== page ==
Throughout our lives, we’re likely to encounter several forms of loss. Loss impacts everyone differently, some harder than others. It’s common for people to mourn losing something or someone, though emotional reactions vary from person to person. However, there are a few phases of mourning that are popularly used for explaining the common emotions people feel following a death or other form of loss. Honor You examines the stages of bereavement and how to work through them.
In 1969, Swiss-American psychiatrist Elisabeth Kubler-Ross released her book “On Death and Dying.” This book explored the most common emotional reactions to devastating loss, categorizing them into five categories.
Though the five emotional reactions were later revised to become known as the five stages of grief, they were originally donned “the five stages of death.” This is because Kubler-Ross was interacting with terminally ill patients at the time of publication, noting the most consistent shared emotions between patients. Those emotions were:
As you’ll see, these stages of grief are well incorporated into the seven stages of grief we’re so familiar with today. The seven stages address simultaneous emotions and include more on the road to emotional healing. They’re also inclusive of grief that occurs for reasons other than death, such as the end of a meaningful relationship, a chronic illness diagnosis, or recent job loss. For the sake of this article, we’ll focus on grief in relation to loss by death. Let’s look at what Kubler-Ross’s original ideologies of grieving turned into over time.
Losing a loved one, no matter how emotionally prepared you feel, can be a jarring experience. Especially for those who lose a loved one unexpectedly, shock may set in following someone’s death.
Whether your loved one’s death was anticipated or not, it can still feel surreal once they pass. You may feel a sense of numbness, your emotions trumped by your disbelief over the loss.
In this stage of bereavement, the reality of the loss sets in and you’re likely to feel the sorrow of that harsh reality. You may feel as though there was something you could’ve done to prevent the loss, resulting in feelings of guilt. Guilt may also derive from thinking that your emotional experiences are making the lives of those around you more difficult.
Some individuals lash out in anger when dealing with a bereavement. It’s tough to communicate grief, and someone who’s unable to communicate their emotions may resort to anger.
Bargaining is also a possibility. This could look like promising God or a higher power that you’ll do whatever and in turn they rid you of the negative feelings you’re experiencing.
This stage of bereavement can be especially dark for some folks. Negative emotions take over and can outweigh your desire to participate in things that bring you joy, or routine activities like bathing or cleaning.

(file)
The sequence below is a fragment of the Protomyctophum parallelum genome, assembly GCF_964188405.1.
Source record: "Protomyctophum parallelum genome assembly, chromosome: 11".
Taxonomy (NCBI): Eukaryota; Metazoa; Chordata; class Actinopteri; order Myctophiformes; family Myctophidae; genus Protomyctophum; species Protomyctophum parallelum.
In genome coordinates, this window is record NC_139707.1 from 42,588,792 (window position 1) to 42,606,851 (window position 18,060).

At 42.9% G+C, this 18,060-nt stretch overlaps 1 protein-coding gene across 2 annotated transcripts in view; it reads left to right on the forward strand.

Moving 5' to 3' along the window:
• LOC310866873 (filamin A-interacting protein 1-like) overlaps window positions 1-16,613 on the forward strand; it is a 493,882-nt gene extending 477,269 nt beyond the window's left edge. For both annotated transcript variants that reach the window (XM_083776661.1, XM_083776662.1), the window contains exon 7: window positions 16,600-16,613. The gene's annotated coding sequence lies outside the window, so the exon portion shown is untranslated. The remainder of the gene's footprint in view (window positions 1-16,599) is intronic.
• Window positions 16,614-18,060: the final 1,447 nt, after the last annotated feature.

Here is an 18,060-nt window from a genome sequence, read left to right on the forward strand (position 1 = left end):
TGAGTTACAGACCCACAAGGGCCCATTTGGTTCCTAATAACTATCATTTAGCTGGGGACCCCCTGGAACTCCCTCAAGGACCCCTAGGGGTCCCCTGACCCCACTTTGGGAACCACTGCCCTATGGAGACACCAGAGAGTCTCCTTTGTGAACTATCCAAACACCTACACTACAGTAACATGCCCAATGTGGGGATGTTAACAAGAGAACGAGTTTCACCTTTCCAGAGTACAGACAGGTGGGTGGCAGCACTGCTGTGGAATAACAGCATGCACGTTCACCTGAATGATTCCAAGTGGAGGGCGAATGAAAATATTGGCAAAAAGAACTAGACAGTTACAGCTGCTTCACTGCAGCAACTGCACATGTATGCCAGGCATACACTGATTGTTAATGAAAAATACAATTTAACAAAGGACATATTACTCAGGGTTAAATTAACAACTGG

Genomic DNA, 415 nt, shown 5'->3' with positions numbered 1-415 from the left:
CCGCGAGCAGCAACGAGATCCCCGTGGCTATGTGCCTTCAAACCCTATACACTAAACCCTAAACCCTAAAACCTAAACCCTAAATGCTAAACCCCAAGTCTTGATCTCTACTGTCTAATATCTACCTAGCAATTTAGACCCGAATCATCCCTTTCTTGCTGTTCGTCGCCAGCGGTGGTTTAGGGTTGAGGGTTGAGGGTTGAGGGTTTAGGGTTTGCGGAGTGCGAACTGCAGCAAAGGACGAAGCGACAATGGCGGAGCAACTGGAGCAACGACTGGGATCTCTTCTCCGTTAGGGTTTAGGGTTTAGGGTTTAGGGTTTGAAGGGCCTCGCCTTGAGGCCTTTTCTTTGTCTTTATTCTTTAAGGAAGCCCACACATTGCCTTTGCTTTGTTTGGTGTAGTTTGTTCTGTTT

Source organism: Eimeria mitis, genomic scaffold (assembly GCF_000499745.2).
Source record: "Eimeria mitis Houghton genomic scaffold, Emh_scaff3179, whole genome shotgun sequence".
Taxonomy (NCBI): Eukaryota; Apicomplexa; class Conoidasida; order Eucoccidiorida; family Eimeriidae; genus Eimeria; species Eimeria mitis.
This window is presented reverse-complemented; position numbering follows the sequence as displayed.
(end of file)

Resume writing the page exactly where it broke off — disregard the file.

During this stage, you’ve come closer to terms with the loss. You may not have fully accepted it yet, and still experiencing bouts of sorrow, but there’s less emotional turbulence surrounding the loss.
Stage six involves taking action toward returning to a “normal” life. Partaking in fun activities and healthy habits are often a part of the reconstruction phase.
Acceptance can look different for everyone. It’s typically gradual and can help individuals create a positive mindset about the future.
Not everyone will experience the seven stages of grief in that particular order, as mourning is not a linear process. We’ve provided a few tips to help you work through whatever bereavement stage you’re in, and for however long.
Grieving is a complex, individualized experience. Though many people may relate to one or all seven stages of grief, others may not. In addition to the stages of bereavement and how to work through them are a few other types of grief that you may experience following an unfortunate loss.
In some situations, death is a predetermined outcome. Those with terminally ill family members may experience anticipatory grief, mourning the loss of a loved one before it occurs. An individual who deals with anticipatory grief is likely to deal with some, or all, of the seven stages of grief before their loved one’s passing.
This type of grief can cause emotional buildup leading up to the anticipated death. If you deal with this grief, you may also experience relief or a sense of closure once the death actually occurs. This can cause further conflicting bouts of emotions in response to feeling relieved.
An individual experiencing normal grief may not know that they are, as individuals who embody this type of grief typically repress their emotions. The emotional suppression allows them to carry on as if everything is “normal,” but can lead to the occasional outburst of emotion.
Complicated grief gets its name from the complications this sorrow may pose to one’s daily routine. Hygienic habits, such as showering or brushing teeth, might be difficult for someone experiencing complicated grief, as would partaking in activities that bring them joy, like biking or watching movies.
As its name indicates, delayed grief shows up a little later than other types of mourning. Individuals who are burdened with a plethora of other responsibilities during the time of a loved one’s passing may not be able to process their emotions until a later date.
As we’ve mentioned, grief is a convoluted process for many people. Additional types of mourning you may experience after a loss include the following.
Honor You specializes in all things related to final arrangements. From resources on funeral planning to funeral acknowledgment cards, we have everything you need to ensure a loved one’s final arrangements are as special as they were.